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Near miss: onboard O₂ bottle leaked into diving bell

What happened?

The entire contents of the onboard O2 bottle leaked into the diving bell during a bell run at -140m, causing a much higher than normal PPO2 reading. (2.2 PPO2). The incident occurred when the bellman left the Oxygen add valves cracked open during bell pre-dive checks. The contents of the single 50 litre bottle drained into the bell and the bell run was aborted, due to the lack of O2 which might have been required in an emergency.

What went wrong?

  • The Bellman got distracted during bell pre-dive checks and both needle valves were left cracked open;
  • There was a long delay before the high O2 readings reached the topside analysers in dive control due to the 300m bell umbilical;
  • The portable O2 analyser in the bell was not believed because it had been unreliable in the past;
  • The bell onboard O2 pressure gauge was not easily read from inside the bell.

What were the causes

  • Insufficient mechanical safeguards were in place to prevent this from happening. In the past, many saturation systems had an O2 buffer tank installed in the bell. There was a three-way valve attached to it that would only allow the tank to be either filled or drained, but only one operation at a time could be performed. These tanks are not always present now;
  • The time it took for bell atmosphere to reach the topside analyser in dive control was unusually long;
  • The high reading on the bell portable analyser was not believed as it had not been reliable in the past;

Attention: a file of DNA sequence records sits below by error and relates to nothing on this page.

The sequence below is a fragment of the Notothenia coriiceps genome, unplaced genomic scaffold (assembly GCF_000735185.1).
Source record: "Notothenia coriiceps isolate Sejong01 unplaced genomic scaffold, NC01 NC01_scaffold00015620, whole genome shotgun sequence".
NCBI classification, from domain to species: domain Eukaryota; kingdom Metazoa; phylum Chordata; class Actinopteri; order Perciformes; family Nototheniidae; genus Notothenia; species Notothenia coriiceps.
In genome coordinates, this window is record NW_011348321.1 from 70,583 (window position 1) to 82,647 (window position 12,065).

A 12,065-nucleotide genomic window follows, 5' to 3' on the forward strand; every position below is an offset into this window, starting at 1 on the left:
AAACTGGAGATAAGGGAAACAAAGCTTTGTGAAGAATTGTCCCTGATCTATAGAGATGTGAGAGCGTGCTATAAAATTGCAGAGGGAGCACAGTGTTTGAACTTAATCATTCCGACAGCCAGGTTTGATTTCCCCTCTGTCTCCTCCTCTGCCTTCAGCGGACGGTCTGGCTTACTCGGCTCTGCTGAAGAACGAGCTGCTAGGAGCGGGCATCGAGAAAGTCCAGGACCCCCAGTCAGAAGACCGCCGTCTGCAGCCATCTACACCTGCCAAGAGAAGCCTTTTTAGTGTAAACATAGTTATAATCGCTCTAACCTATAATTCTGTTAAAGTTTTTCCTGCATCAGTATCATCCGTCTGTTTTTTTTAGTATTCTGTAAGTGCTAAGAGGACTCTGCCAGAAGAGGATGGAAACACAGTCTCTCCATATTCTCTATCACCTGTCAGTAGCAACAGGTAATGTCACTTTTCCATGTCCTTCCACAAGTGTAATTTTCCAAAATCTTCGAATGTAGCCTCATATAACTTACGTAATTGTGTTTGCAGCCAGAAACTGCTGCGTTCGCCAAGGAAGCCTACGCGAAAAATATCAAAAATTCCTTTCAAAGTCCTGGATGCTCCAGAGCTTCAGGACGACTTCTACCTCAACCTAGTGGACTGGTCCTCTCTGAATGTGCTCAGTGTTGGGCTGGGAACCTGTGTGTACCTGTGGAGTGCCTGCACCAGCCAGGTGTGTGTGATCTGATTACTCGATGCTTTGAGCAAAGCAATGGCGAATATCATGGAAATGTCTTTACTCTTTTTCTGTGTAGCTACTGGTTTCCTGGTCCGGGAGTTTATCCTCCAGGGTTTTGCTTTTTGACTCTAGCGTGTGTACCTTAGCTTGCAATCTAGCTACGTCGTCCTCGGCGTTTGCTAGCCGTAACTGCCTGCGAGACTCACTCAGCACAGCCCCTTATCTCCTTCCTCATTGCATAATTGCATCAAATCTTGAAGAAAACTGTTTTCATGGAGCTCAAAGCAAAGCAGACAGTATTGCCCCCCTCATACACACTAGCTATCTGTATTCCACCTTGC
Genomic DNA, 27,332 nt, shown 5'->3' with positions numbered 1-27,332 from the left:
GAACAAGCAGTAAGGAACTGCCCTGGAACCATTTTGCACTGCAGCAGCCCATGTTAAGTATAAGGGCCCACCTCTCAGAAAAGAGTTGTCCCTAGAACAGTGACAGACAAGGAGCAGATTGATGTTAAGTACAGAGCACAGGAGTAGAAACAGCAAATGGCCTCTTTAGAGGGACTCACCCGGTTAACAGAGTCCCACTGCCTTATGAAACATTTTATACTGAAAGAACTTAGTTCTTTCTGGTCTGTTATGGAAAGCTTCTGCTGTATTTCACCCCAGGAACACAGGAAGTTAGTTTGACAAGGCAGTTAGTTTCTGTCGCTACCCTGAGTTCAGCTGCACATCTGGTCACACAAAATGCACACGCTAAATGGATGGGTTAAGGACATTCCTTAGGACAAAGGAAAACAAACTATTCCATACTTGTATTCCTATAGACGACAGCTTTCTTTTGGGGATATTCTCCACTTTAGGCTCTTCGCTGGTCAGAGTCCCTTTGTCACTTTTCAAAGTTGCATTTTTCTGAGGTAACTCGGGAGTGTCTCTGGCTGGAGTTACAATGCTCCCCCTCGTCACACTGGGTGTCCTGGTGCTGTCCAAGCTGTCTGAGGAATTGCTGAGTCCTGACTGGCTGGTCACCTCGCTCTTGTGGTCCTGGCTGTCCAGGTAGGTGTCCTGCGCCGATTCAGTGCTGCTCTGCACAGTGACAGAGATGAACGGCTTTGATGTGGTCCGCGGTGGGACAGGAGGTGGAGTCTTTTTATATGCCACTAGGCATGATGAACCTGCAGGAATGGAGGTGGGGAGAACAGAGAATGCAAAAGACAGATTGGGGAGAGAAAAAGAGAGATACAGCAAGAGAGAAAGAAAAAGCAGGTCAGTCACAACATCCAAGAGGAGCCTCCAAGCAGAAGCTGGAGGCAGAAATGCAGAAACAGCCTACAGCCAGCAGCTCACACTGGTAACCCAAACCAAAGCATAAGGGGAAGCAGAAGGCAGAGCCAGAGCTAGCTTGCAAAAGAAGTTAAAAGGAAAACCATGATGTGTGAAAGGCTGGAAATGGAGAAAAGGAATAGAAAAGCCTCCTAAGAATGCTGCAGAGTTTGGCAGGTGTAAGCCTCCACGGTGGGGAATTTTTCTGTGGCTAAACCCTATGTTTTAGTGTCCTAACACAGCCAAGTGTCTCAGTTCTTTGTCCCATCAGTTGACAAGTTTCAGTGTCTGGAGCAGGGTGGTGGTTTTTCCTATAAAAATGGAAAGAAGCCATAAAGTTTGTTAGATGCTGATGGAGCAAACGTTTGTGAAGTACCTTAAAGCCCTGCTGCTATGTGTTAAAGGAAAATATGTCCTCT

• Human error was also a factor as the bellman got distracted during bell checks and forgot to close the two supply valves.

What lessons were learned? What actions were taken?

  • If more than one O2 bottle had been online, the outcome could have been worse;
  • The bell run was aborted, and the bell atmosphere was flushed through;
  • The bell divers UPDT was calculated and they were found to be within acceptable limits;
  • The divers were stood down and monitored;
  • The O2 plumbing was leak checked;
  • Additional checks were added to ensure that all of the O2 valves were secure after use;
  • An additional O2 analyser was added in the bell;
  • Buffer tanks were sourced for any system that did not have one already installed;
  • Portable O2 analysers with alarms, suitable for use in the bell were sourced.

Members may wish to refer to the following incidents:

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